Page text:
J.P. Morgan Pours $125 Million into Security Startup Illumio
The asset management arm of J.P. Morgan is leading a $125 million investment in Illumio, a security startup based in Sunnyvale, Calif.
Illumio declined to comment on the company’s valuation following the latest funding round; however, data provided by Pitchbook, a market research firm, indicated that it had an estimated post-money valuation of $1.18 billion. According to Pitchbook, Illumio reached an estimated $1 billion post-money valuation after an earlier $100 million fundraising in 2015, thereby earning the company the title of a so-called unicorn startup.
Participants in the latest fundraising round, Illumio’s fourth or “series D,” include existing investors Andreessen Horowitz, General Catalyst, 8VC, Accel, and DCVC. The company has raised $267 million to date.
“I’ve always had the philosophy that you should fundraise when you don’t need it,” said Andrew Rubin, Illumio’s CEO and cofounder (not the Andy Rubin who created Google’s (GOOG) Android software), on a call with Fortune. He emphasized that the company had a strong balance sheet as a result of past fundraising, and said that the decision to raise now was merely “opportunistic.”
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Illumio is deliberately unprofitable, Rubin said, as it focuses on soaking up a burgeoning category of the cybersecurity market known as “micro-segmentation,” which involves fine-tuning data access policies through software. IT managers can use Illumio’s tech to map out a data center network and to restrict or green-light connections between different computer systems, for instance.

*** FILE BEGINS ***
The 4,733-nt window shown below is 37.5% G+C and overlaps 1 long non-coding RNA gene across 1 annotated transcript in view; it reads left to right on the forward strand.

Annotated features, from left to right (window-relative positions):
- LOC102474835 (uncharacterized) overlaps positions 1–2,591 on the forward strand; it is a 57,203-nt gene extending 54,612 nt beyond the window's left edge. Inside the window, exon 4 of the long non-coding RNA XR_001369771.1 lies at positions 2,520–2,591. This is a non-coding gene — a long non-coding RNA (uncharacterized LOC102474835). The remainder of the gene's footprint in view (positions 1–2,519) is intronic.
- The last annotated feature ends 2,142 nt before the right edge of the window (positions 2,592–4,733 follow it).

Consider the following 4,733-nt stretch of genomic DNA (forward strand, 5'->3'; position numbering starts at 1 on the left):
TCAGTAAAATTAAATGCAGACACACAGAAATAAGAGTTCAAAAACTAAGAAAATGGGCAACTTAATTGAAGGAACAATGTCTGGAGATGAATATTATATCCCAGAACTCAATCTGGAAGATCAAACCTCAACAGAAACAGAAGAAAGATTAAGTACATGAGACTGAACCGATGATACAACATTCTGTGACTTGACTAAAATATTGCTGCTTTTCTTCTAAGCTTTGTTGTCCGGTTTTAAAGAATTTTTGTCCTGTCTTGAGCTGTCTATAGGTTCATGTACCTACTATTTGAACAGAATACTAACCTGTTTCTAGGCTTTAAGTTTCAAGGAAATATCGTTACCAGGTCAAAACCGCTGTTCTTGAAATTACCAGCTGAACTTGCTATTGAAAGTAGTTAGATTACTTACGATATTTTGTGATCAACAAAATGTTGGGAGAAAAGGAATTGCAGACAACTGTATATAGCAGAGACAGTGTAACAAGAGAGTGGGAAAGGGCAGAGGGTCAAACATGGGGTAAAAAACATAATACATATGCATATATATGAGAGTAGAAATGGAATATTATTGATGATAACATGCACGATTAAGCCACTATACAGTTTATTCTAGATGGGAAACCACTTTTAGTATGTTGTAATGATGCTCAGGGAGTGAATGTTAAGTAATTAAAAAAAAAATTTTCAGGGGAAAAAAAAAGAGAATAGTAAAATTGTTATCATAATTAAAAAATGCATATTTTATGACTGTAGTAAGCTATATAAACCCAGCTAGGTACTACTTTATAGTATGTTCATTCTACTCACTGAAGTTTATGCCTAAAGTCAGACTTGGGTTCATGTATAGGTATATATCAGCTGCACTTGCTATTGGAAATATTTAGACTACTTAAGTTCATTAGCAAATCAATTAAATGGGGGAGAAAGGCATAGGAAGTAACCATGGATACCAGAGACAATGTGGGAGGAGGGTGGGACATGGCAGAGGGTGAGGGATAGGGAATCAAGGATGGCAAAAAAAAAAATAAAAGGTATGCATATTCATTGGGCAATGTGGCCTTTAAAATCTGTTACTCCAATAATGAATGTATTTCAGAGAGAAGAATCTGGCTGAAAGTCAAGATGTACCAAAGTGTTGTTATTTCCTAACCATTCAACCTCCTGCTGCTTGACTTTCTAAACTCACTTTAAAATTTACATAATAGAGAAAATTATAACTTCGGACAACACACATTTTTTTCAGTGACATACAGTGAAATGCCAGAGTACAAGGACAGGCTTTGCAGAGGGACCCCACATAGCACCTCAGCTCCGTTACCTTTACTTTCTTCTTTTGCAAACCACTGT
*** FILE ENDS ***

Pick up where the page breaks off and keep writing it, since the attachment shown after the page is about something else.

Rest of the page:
The goal is to “create smaller watertight compartments,” said Alan Cohen, Illumio’s chief commercial officer, on a call.
“Given the exponential growth of cybersecurity risks it’s clear that segmentation is now one of the largest market opportunities in enterprise software,” said Larry Unrein, head of private equity at J.P. Morgan (JPM) asset management.
Rivals in the market include VMware, vArmour, and CloudPassage.
“Illumio is really a brain, a software brain,” Rubin said, meaning that it controls the flow of information between network links. “We want our brain to become the central brain.”